The Max-Weber-Kolleg pursues a Weberian research programme, which can be briefly characterised as interdisciplinary and comparative social sciences with great historical depth and an interest in normative questions. In the founding and development phase of the Kolleg, the Weberian research programme was directed towards the following problem areas:
- Religion, science and law as powers of interpretation and control
- interactions between cultures, social orders and mentalities in radical change
- action-theoretical foundations of cultural and social sciences and their relationship to normative, especially ethical questions
Comparative cultural analysis of world relations
Under the heading of the comparative cultural analysis of world relations, the Max Weber Kolleg has defined its current three thematic foci and at the same time given the research groups and research units working at the Kolleg a common bracket. The research groups include, on the one hand, the research groups designed for a specific period of time (often identical with a funding period) and, on the other hand, the research units designed for a longer period of time. Thematically, these can be assigned to the following three focal points, although overlaps are certainly intended.
Normativity and social critique
Max Weber's doctrine of the inescapable 'cultural meanings' and 'value relations' of concepts and practices makes it clear that institutions are not only defined by procedural rules, but also by the 'goods' they strive for and by the value concepts they are based on. Without them, ways of acting and practices cannot be understood at all. For this reason, the Max-Weber-Kolleg sees the analysis of norms and values as a core task of cultural studies, because without them, the cultural meanings of concepts with which we describe social reality, as well as social life itself, cannot be grasped.
However, norms and values always also enter into a relationship of tension with social reality: they enable reflection on and critique of existing conditions that never fully coincide with them.
The Max-Weber-Kolleg therefore investigates the emergence, dissemination and transformation of norms and values on the one hand, and at the same time strives to clarify the question of the (social and cultural) conditions of successful human life and social coexistence in terms of social philosophy.
Space-time regime and the order of the social
Societies, practices and ways of life are never rigid, but are constantly changing and adapting in response to external as well as internal challenges. However, clear differences can be observed in the way they are stabilised and structurally reproduced. The relationship between order, stability and change proves to be historically and culturally highly variable. Change and transformation do not always threaten or endanger the stability of patterns of order and institutions - quite the opposite.
Max Weber draws attention to this fact at a central point in his work when he identifies the transition from traditional 'need-covering' to profit-oriented capitalist economies. A fundamental consequence of the rationalisation process seems to be that modern orders are only able to stabilise themselves dynamically, i.e. that they can only reproduce and maintain themselves through continuous increase (in the form of growth, acceleration and innovation). The relationship between order and change is closely linked to the patterns of experiencing and shaping time.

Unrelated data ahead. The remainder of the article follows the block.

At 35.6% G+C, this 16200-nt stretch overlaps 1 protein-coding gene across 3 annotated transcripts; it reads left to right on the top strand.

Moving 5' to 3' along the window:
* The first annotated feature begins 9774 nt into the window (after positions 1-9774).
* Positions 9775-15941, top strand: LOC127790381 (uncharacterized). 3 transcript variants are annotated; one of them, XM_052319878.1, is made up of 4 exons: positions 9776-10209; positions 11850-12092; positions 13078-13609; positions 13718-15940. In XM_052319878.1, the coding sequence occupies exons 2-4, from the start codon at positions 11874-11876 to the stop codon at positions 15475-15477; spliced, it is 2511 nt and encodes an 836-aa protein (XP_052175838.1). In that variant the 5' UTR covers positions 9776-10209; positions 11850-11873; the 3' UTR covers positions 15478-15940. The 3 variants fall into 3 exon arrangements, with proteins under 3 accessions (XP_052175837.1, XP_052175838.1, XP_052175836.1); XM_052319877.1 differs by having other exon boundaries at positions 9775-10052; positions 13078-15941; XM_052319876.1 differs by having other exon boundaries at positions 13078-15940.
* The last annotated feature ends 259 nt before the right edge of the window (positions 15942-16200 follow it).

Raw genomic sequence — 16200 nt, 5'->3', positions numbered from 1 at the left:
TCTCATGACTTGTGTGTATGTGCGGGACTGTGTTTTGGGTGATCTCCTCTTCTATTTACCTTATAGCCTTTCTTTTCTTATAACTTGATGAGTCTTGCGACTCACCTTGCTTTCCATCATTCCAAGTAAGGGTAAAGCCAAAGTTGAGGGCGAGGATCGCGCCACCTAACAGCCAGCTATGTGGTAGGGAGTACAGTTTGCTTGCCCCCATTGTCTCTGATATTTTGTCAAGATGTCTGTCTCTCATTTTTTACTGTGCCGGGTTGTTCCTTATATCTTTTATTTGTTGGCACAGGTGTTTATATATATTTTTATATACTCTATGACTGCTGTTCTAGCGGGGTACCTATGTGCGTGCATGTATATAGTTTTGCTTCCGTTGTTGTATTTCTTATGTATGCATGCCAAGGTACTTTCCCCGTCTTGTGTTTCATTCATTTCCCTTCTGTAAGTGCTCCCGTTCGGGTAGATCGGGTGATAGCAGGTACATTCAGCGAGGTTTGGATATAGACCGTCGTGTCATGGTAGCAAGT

The meaning of past, present and future, the sequencing and scheduling of process chains, the formation of experiential spaces and horizons of expectation, the synchronisation (and desynchronisation) of institutional (and natural) proper times are closely related to the way social orders gain stability despite, against or through change. Likewise, in a globalised world, the experience of the interconnectedness of spaces through economic relations, the transfer of ideas and institutions, and relations of domination play a major role in the formation of "world relations". The Max-Weber-Kolleg therefore sets itself the task of empirical analysis and cultural studies interpretation of spatial and temporal structures with regard to the relationship between order, change and dynamics.
Religion as innovation
Social change poses a challenge to religion as a power of interpretation and control. Numerous contemporary diagnoses address the question of how social change changes religion. With Max Weber, however, it is also important to reverse this perspective and examine the consequences of religious practices and convictions and their significance for world relations and social change.
Religion is not something static, but is itself subject to historical change. Even more, the phenomenon contexts made comparable with the term "religion" appear as innovations in the most diverse social constellations and wide-ranging cultural contacts. The Max-Weber-Kolleg pursues the question of worldwide changes in religion in changing societies since the ancient advanced civilisations as well as resistance to change and consolidation in projects on questions of religious individualisation, lived religion and ritual resonance, religion in modern processes of upheaval and modernisation, mobilisation and its systematic (for example in Kierkegaard) and historiographical reflection.